I checked up on this architectural treasure, the type of building that is no longer built, last summer, and this spring it is evident that it continues to deteriorate. I hope somehow it can be saved before it collapses, which is a fate that is not far off.
One Comment Add yours
The issue with this building, as with so many buildings in St. Louis (and all around this country) is not “can” this building be saved but “will” someone save this building. Many historic buildings that appear to be in irreparable condition are not past the point of no return; they remain structurally sound and could be repaired. The problem is that when buildings reach the condition of this one, they require a larger amount of money to repair, putting such repair out of reach for members of the public, leaving large real estate developers as the only ones able to invest that amount of money; they are usually wary of putting investing so much in such a risky project, when the return is uncertain. Historic preservationists need to become much more proactive about saving buildings, not waiting until the eleventh hour when roofs are collapsing and there is nothing left of the interior. This building could have been restored a decade ago with a (comparably) minor investment: it retained its roof, framing, and some interior elements and had not been damaged by fire. Now…well, I do not believe someone could claim this building retains any of those things.
The question is how can historic preservationists become more proactive in saving historic buildings. The eleventh hour approach, frankly, does not work. I have seen it too many times, and it succeeds so rarely. When it does, the only think left to save of the building is usually just some brick walls. I appreciate that gut renovations are all the rage among people who “restore” buildings, but that is not true historic preservation. Brick walls alone do not comprise a historic building, what about the windows, decorative trim, mantelpieces, stairs, plasterwork, etc.; all just as integral to a building’s historic fabric as brick and terra cotta. But those features are usually lost if a building is allowed to sit, vacant and deteriorating, for years. Historic preservationists need to start applying efforts to save these buildings when they become vacant and not after they sit for years, losing historic features and requiring more money to restore. It becomes much harder to do so when working against intransigent owners and ineffective government entities, but it is the only way large numbers of historic buildings can be effectively and economically saved.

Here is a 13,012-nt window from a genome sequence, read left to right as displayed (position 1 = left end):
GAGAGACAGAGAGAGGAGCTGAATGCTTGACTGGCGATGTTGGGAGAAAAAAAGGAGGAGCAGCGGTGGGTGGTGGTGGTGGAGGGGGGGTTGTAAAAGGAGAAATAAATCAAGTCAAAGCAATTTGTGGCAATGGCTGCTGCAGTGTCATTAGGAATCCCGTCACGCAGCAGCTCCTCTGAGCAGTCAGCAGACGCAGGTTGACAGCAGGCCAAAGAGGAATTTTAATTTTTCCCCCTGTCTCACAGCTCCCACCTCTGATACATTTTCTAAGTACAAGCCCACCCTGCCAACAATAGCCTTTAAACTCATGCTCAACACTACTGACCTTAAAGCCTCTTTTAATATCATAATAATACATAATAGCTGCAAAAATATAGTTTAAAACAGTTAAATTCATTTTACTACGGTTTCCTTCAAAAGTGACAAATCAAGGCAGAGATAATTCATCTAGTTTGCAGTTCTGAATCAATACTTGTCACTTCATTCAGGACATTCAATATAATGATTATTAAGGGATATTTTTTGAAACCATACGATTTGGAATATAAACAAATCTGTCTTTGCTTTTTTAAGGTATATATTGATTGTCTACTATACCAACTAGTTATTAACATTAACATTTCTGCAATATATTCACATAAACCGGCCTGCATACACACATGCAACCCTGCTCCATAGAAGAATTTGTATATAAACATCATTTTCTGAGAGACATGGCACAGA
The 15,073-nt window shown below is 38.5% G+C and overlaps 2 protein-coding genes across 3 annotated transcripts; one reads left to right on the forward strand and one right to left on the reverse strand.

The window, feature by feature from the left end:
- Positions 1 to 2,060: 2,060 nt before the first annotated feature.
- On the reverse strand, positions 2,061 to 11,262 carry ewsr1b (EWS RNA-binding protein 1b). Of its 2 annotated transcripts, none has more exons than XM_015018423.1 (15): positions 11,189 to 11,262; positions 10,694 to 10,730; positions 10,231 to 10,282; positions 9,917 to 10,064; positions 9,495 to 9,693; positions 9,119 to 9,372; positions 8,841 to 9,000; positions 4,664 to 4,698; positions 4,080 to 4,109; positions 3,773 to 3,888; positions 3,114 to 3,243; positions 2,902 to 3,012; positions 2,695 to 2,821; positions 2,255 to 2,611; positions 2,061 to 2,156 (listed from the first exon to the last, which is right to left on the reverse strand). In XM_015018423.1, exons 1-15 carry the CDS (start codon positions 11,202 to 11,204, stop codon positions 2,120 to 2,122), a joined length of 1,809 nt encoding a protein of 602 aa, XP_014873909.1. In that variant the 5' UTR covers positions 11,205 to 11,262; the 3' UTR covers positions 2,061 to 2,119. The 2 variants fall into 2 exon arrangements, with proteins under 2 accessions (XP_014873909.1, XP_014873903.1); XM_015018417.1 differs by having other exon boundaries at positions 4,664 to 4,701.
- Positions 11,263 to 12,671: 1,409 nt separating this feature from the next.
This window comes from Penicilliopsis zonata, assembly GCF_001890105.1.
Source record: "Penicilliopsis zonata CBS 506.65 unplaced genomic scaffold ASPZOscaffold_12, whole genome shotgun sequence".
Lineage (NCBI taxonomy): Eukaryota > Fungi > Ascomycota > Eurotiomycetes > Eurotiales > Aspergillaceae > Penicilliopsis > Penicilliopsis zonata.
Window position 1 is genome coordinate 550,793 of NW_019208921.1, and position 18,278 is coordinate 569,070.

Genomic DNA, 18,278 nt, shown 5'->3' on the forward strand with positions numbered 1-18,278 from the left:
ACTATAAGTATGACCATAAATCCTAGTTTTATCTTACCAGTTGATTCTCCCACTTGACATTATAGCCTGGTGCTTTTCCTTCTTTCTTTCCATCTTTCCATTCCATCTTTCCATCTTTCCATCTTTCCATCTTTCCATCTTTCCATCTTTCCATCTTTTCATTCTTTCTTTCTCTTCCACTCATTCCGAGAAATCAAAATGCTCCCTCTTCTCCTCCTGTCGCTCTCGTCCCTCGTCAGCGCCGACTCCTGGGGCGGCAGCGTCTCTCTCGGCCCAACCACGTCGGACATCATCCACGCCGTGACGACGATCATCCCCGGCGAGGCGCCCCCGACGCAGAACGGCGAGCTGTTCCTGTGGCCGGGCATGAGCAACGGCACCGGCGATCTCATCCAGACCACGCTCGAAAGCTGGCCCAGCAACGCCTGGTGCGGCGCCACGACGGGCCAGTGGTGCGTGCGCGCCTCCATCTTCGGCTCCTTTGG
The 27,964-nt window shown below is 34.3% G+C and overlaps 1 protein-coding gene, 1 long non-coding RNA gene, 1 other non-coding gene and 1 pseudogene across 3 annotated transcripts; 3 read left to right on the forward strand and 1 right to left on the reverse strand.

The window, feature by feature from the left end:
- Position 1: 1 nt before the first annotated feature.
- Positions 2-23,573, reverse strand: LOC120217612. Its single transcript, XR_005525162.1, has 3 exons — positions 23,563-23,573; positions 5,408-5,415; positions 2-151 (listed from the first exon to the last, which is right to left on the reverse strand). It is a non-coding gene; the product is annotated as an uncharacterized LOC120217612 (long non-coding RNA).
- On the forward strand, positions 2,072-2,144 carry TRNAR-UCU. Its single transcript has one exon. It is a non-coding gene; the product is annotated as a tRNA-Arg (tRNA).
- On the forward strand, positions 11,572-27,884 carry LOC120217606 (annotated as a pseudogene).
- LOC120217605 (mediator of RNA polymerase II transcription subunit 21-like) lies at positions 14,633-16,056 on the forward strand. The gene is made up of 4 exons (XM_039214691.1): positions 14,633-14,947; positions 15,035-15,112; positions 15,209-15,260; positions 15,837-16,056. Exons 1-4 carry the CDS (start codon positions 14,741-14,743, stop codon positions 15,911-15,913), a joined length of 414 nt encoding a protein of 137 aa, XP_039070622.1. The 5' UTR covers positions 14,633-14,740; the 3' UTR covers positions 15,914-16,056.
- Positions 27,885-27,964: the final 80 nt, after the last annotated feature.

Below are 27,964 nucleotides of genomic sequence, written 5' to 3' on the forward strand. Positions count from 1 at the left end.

Anyway, time to step off my soapbox.